Sunday, December 27, 2015

Review: Wax by Ethel Lina White

by Mary

Young journalist Sonia Thompson arrives at the dreary little town of Riverpool on a raw November day to work on the local paper. The first sight she visits is the Riverpool Waxwork Gallery, inhabited by shabby figures of Victorian celebrities and historical persons. It's not a top notch attraction. In fact, it's gone downhill to the point where, as the author puts it, it has sunk to be a place of assignation—of stolen meetings and illicit love. And this despite its sinister reputation after more than one death on the premises, starting with the suicide of the speculative builder who erected it. He hanged himself in the Hall of Horrors.

Sonia has hardly been in town five minutes before she receives a call at ten past three in the morning from an woman unknown to her who claims to be doomed. As time passes suggestive cross-currents and hints begin to surface, reinforcing Sonia's conviction that more than one resident harbours a secret. Then another body is found in the waxworks...

Has Lilith, Doctor Nile's much younger wife, been as immoral as she is painted? Is flirtatious alderman and future mayor William Cuttle, openly philandering with more than one woman, truthful when he insists he has always been faithful to his wife? Could Dame Rumour be correct in declaring Regina Yates, the alderman's secretary, intends to be the second Mrs. Cuttle one way or another? Is snobbishness the reason why local history teacher Mary Munro, so obviously desperately lonely, rejects all friendly overtures? Why is timid Edith Miller so devoted to the wax figure of Mary of Scotland?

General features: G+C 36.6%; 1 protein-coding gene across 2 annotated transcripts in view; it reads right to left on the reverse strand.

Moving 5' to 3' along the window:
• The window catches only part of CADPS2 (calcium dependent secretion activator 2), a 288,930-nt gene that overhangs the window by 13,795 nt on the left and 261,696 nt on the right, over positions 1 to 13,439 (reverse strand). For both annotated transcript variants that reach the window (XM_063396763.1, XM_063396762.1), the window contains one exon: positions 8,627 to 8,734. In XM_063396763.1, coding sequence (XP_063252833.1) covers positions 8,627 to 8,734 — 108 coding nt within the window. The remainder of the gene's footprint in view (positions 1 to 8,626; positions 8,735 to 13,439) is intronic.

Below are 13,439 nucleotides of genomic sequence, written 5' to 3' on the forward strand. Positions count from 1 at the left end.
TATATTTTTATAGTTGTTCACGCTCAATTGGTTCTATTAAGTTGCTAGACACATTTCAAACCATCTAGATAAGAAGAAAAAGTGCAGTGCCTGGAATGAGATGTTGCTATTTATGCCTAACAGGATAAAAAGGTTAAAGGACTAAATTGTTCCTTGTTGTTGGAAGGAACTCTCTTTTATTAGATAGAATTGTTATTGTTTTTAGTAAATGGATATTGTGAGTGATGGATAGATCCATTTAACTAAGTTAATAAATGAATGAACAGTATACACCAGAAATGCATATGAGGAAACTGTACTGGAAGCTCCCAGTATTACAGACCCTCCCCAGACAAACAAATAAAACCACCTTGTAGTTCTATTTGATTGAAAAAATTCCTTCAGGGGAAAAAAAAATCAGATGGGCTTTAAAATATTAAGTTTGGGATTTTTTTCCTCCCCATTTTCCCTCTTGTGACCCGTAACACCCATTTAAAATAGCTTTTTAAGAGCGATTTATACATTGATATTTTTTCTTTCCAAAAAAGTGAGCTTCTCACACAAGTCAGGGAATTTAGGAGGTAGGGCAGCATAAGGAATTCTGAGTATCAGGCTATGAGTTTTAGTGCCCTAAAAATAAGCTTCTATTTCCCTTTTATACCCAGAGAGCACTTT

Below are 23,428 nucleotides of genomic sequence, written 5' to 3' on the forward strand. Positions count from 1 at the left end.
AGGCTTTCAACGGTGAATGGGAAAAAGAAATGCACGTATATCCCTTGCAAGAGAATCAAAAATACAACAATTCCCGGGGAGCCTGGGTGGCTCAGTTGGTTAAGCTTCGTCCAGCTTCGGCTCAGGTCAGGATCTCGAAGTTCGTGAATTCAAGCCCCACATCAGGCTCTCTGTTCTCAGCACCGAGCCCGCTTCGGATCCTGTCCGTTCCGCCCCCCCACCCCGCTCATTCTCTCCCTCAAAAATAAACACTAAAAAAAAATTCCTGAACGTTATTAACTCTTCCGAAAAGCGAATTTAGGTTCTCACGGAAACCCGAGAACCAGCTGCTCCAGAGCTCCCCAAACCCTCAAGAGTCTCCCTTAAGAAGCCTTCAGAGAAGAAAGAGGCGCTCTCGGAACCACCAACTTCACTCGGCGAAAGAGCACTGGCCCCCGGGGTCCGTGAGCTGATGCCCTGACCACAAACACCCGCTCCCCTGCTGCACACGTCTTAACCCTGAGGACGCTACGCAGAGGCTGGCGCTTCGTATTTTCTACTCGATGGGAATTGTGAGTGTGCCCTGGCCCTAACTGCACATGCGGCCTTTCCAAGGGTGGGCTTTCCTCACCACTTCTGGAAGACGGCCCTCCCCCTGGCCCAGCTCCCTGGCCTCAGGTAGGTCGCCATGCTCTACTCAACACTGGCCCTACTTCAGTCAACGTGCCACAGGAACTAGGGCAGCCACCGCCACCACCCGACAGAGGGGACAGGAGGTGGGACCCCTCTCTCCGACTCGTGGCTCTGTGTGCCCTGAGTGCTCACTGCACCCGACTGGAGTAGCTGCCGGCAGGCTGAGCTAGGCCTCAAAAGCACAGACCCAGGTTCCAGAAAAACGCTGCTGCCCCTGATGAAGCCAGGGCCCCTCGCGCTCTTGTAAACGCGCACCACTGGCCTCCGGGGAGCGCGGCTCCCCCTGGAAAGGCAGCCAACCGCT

In an ever tensely wound plot the waxworks plays a central role, a spider looming ever larger at the centre of a web whose threads reach far and wide in surprising ways.

My verdict: A short but terrific novel. The wonderfully written chapter in which Sonia spends a night in the Riverpool Waxwork Gallery to gather material for her series on the waxworks will give many readers the creeping heeby-jeebies. I particularly liked the way the Gallery is revealed to be connected to a matter ultimately tying in an unexpected yet logical way to an outbreak of seemingly unconnected crimes, while the denouement sports a terrific and yet fairly clued sting in its tale.

Etext: Wax by Ethel Lina White


  1. I enjoyed this review and I share your enthusiasm for Ethel!